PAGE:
Nearly one out of three Colorado skiers and snowboarders is considering sitting out the winter because of concerns over the coronavirus, a survey conducted last month suggests.
The survey of 788 skiers and riders by Boulder-based Magellan Strategies found that 31% were considering not skiing or snowboarding while 68% said they weren’t considering skipping the season. Of those who were, 14% reported they were strongly considering not skiing or snowboarding; 17% were “somewhat considering” not going.
The 41-page report included comments from unidentified respondents, including this one from a woman identified as an Arapahoe County resident: “The risk of potentially getting COVID is (the) biggest reason but also the experience of the mountain I feel won’t be the same,” said the respondent, who was in the 35-44 age group. “Reservations to park, the restrictions on (the) number of people in lodge/restaurants. It just doesn’t seem worth the cost for a less-than experience.”
Asked how confident they are in the ability of ski resorts to keep visitors and workers safe from the coronavirus, nearly one in five said they either were not confident at all (11%) or not too confident (8%), while 41% said they were somewhat confident and 28% said they were very confident.
The vast majority of respondents believes there’s a good chance that ski areas will be shut down at some point of the season because of the pandemic. Nearly one in five (18%) thinks there is a 100% chance the season will be interrupted, while 29% believe there is a 75% chance and 36% give it a 50/50 chance.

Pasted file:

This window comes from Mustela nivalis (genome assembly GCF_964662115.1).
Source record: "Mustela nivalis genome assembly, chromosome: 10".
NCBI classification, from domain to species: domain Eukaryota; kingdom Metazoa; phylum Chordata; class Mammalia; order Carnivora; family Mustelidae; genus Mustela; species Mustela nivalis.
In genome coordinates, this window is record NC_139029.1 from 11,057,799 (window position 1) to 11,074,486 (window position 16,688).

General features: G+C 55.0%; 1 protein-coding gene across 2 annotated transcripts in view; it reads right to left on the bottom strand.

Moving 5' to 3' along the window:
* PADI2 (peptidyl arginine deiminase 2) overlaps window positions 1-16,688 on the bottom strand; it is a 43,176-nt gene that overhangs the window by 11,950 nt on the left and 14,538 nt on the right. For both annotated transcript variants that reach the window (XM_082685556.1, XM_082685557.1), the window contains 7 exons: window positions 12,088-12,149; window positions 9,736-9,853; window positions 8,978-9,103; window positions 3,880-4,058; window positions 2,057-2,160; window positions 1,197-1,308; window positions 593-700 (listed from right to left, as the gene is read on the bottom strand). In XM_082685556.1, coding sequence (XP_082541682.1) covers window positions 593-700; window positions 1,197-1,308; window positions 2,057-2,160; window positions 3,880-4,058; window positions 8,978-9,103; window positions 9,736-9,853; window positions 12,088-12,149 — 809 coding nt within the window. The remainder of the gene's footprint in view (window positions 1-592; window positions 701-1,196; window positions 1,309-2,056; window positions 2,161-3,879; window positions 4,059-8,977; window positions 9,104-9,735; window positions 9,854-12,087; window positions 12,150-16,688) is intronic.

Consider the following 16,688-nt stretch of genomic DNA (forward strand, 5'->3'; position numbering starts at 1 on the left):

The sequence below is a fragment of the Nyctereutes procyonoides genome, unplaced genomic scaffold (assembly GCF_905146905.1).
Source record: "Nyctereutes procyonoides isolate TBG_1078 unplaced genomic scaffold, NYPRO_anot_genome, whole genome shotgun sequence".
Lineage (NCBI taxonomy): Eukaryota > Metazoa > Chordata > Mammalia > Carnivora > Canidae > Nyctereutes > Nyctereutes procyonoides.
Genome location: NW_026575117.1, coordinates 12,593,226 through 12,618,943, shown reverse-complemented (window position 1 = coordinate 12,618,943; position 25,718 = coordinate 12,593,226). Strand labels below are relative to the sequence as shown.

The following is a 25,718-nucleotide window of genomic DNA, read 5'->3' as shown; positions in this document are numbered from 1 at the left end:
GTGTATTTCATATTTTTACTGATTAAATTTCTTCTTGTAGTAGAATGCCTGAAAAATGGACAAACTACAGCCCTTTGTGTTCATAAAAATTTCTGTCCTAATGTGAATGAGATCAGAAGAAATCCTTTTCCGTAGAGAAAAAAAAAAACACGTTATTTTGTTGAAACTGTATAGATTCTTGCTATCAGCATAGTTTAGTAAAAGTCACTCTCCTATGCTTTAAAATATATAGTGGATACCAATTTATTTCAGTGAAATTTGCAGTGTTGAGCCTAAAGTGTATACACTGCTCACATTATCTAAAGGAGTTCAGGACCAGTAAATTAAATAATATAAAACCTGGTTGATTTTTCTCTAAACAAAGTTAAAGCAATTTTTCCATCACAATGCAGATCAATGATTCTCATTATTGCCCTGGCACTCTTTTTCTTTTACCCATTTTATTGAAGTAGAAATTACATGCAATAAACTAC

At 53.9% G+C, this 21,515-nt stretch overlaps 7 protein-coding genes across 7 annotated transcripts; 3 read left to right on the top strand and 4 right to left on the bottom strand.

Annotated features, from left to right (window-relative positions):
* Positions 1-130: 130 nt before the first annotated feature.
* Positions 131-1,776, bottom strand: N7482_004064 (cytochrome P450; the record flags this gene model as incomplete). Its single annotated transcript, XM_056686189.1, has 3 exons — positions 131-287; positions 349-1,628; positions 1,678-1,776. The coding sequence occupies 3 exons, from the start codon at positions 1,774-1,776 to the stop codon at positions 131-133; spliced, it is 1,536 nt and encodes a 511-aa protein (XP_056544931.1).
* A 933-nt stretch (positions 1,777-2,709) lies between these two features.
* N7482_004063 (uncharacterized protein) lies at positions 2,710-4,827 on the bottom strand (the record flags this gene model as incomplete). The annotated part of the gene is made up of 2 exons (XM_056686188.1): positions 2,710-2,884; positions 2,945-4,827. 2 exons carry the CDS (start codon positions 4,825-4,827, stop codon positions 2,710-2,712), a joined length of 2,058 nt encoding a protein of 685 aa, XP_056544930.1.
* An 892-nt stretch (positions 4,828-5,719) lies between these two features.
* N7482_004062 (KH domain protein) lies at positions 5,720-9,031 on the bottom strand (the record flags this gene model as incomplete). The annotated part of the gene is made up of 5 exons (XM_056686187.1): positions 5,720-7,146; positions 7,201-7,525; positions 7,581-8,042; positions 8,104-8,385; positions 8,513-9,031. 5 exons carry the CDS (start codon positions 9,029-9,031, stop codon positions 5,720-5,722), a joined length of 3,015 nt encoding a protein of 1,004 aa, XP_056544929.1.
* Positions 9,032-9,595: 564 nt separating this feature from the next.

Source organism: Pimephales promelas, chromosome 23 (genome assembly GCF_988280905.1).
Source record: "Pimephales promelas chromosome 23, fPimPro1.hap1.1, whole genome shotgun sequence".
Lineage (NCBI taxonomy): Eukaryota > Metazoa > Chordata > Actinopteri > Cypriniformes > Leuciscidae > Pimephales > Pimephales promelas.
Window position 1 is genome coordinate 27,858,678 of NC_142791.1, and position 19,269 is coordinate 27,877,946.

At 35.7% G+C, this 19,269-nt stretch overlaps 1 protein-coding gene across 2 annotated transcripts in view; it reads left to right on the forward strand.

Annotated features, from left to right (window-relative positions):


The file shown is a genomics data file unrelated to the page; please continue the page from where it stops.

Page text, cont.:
“I’m nervous about skiing this season. I understand resorts are trying hard to make it safe, but I worry the number of people allowed to ski on a given day will not allow for a safe environment,” said a woman identified as a Clear Creek County resident in the 25-34 age group.
But a man in the 45-54 age group from Cheyenne County disagreed. ”The resorts should stay open. It is vital to our economy and our healthy lives. Stupid politicians need to stay out of it. Americans are free to make their own choices.”
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More than three out of five respondents (62%) said they had skied or ridden in the backcountry. Of the 300 respondents who said they hadn’t, 17% said they had “plans or a strong interest” in trying it this winter. When 50 of those respondents were asked if they planned on buying avalanche gear or taking an avalanche awareness course, 42% said they planned to do both; 26% said they planned to take a course.
“I love to ski,” said a Routt County woman in the 45-54 age group. “I love being outside. Encouraging tourism during COVID is stupid. I’d be more inclined to participate if it was locals only. I live in a small resort town. This winter is going to be a mess. I’m snowshoeing and Nordic skiing instead. Maybe backcountry skiing if I can get into an avalanche class.”